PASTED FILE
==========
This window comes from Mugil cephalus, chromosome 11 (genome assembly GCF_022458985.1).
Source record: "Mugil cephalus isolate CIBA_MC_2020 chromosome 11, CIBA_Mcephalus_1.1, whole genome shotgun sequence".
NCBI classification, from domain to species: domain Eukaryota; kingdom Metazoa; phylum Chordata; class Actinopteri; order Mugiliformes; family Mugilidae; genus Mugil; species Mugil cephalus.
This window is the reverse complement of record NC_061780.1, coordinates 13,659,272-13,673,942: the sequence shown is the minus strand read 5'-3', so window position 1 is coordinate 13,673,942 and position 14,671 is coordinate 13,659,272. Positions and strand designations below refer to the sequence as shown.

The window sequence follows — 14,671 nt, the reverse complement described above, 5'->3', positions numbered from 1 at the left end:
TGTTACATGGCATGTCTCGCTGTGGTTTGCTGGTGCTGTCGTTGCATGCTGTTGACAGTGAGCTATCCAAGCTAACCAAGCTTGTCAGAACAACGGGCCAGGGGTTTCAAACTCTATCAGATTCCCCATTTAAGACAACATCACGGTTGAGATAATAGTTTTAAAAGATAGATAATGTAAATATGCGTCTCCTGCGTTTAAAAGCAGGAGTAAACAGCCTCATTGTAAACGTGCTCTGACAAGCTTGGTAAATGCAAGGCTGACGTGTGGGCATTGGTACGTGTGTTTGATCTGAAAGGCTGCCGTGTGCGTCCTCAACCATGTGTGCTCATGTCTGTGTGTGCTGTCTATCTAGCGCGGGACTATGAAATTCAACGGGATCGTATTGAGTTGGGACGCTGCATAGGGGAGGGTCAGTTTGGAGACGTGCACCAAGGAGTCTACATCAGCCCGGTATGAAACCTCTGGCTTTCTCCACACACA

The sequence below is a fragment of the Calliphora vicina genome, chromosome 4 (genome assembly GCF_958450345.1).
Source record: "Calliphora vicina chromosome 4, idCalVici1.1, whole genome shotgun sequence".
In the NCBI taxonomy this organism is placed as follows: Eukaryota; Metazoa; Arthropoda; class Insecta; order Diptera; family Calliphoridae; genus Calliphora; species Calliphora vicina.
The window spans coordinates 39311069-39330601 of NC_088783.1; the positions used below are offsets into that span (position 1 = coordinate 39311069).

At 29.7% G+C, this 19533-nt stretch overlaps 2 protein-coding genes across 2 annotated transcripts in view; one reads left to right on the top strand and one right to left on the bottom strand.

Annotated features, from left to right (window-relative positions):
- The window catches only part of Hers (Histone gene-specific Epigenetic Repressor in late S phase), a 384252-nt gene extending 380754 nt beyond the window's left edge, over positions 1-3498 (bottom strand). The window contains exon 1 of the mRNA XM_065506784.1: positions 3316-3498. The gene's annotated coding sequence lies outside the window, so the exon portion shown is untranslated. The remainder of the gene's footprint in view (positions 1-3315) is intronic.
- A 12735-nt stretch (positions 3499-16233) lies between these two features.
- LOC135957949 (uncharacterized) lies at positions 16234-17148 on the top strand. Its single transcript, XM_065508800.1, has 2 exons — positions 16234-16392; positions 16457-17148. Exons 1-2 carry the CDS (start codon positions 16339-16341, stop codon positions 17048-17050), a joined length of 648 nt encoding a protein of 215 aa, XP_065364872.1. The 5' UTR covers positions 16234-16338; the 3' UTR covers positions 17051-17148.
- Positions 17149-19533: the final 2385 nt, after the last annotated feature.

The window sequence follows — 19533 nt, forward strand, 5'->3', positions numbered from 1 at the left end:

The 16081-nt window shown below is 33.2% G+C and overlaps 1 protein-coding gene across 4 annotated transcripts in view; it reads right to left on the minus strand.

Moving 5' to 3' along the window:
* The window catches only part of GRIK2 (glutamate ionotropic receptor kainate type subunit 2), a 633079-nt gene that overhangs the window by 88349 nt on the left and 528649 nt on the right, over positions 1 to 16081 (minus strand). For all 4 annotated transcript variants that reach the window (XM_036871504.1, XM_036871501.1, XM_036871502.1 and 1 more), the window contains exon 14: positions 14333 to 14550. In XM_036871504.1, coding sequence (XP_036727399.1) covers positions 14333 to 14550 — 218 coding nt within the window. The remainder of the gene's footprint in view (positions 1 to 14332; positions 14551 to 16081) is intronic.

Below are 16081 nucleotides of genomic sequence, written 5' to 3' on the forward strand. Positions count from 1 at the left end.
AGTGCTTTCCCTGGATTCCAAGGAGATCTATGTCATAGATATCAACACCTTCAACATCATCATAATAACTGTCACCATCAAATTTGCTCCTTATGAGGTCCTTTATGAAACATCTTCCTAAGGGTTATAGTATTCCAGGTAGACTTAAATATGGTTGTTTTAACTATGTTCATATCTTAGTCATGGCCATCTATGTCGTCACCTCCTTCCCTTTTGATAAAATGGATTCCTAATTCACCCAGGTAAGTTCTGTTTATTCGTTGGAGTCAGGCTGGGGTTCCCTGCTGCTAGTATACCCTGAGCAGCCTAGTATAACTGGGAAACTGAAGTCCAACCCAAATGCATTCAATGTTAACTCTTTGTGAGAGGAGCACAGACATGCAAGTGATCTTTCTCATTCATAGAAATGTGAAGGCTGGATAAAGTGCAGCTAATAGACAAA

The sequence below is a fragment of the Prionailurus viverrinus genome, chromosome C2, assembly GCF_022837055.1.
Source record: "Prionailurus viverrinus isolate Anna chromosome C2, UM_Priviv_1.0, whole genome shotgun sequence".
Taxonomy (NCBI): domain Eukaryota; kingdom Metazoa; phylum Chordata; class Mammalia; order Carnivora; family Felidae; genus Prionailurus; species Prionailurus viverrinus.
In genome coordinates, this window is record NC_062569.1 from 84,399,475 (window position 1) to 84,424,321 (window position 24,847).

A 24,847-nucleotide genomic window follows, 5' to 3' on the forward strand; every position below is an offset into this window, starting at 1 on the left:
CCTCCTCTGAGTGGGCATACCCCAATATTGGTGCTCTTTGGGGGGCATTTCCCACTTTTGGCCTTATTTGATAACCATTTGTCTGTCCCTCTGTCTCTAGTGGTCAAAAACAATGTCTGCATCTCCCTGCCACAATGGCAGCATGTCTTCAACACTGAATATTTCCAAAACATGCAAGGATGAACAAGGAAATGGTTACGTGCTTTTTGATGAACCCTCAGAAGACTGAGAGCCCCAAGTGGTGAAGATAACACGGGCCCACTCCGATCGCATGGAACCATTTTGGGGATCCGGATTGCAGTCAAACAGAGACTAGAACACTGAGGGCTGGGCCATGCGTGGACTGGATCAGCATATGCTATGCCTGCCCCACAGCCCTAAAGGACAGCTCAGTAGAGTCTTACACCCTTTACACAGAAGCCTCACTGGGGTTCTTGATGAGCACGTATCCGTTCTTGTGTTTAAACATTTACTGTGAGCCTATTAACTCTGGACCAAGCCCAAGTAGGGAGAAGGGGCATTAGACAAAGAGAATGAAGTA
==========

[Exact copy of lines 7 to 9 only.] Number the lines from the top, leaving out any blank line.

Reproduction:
The sequence below is a fragment of the Calliphora vicina genome, chromosome 4 (genome assembly GCF_958450345.1).
Source record: "Calliphora vicina chromosome 4, idCalVici1.1, whole genome shotgun sequence".
In the NCBI taxonomy this organism is placed as follows: Eukaryota; Metazoa; Arthropoda; class Insecta; order Diptera; family Calliphoridae; genus Calliphora; species Calliphora vicina.